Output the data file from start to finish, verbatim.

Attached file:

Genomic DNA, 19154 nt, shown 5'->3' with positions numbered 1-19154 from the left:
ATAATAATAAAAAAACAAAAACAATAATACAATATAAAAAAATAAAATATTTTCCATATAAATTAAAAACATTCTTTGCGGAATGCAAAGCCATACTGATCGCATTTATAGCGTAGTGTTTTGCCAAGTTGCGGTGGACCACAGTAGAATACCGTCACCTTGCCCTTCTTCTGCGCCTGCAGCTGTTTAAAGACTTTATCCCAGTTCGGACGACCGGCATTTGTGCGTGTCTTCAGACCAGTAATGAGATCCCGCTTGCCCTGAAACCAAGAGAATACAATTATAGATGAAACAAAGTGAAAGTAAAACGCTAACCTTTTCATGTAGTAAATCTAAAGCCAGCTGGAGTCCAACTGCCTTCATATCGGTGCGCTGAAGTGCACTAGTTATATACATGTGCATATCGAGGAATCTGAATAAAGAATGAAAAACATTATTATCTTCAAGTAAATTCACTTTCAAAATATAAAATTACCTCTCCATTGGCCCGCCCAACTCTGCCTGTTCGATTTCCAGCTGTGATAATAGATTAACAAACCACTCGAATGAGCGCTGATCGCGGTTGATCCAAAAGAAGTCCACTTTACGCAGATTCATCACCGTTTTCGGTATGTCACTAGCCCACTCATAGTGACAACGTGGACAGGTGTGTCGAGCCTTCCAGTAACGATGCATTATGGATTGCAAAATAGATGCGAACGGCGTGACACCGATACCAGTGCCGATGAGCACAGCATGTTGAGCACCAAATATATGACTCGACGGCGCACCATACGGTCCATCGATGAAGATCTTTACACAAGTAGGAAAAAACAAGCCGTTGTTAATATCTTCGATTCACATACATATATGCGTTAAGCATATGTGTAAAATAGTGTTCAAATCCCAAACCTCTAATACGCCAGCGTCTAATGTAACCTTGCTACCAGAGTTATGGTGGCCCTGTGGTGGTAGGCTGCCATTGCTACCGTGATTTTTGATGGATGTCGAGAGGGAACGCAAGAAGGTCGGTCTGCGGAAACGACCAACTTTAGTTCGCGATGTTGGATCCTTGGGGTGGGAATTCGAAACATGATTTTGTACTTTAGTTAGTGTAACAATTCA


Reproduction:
Genomic DNA, 19154 nt, shown 5'->3' with positions numbered 1-19154 from the left:
ATAATAATAAAAAAACAAAAACAATAATACAATATAAAAAAATAAAATATTTTCCATATAAATTAAAAACATTCTTTGCGGAATGCAAAGCCATACTGATCGCATTTATAGCGTAGTGTTTTGCCAAGTTGCGGTGGACCACAGTAGAATACCGTCACCTTGCCCTTCTTCTGCGCCTGCAGCTGTTTAAAGACTTTATCCCAGTTCGGACGACCGGCATTTGTGCGTGTCTTCAGACCAGTAATGAGATCCCGCTTGCCCTGAAACCAAGAGAATACAATTATAGATGAAACAAAGTGAAAGTAAAACGCTAACCTTTTCATGTAGTAAATCTAAAGCCAGCTGGAGTCCAACTGCCTTCATATCGGTGCGCTGAAGTGCACTAGTTATATACATGTGCATATCGAGGAATCTGAATAAAGAATGAAAAACATTATTATCTTCAAGTAAATTCACTTTCAAAATATAAAATTACCTCTCCATTGGCCCGCCCAACTCTGCCTGTTCGATTTCCAGCTGTGATAATAGATTAACAAACCACTCGAATGAGCGCTGATCGCGGTTGATCCAAAAGAAGTCCACTTTACGCAGATTCATCACCGTTTTCGGTATGTCACTAGCCCACTCATAGTGACAACGTGGACAGGTGTGTCGAGCCTTCCAGTAACGATGCATTATGGATTGCAAAATAGATGCGAACGGCGTGACACCGATACCAGTGCCGATGAGCACAGCATGTTGAGCACCAAATATATGACTCGACGGCGCACCATACGGTCCATCGATGAAGATCTTTACACAAGTAGGAAAAAACAAGCCGTTGTTAATATCTTCGATTCACATACATATATGCGTTAAGCATATGTGTAAAATAGTGTTCAAATCCCAAACCTCTAATACGCCAGCGTCTAATGTAACCTTGCTACCAGAGTTATGGTGGCCCTGTGGTGGTAGGCTGCCATTGCTACCGTGATTTTTGATGGATGTCGAGAGGGAACGCAAGAAGGTCGGTCTGCGGAAACGACCAACTTTAGTTCGCGATGTTGGATCCTTGGGGTGGGAATTCGAAACATGATTTTGTACTTTAGTTAGTGTAACAATTCA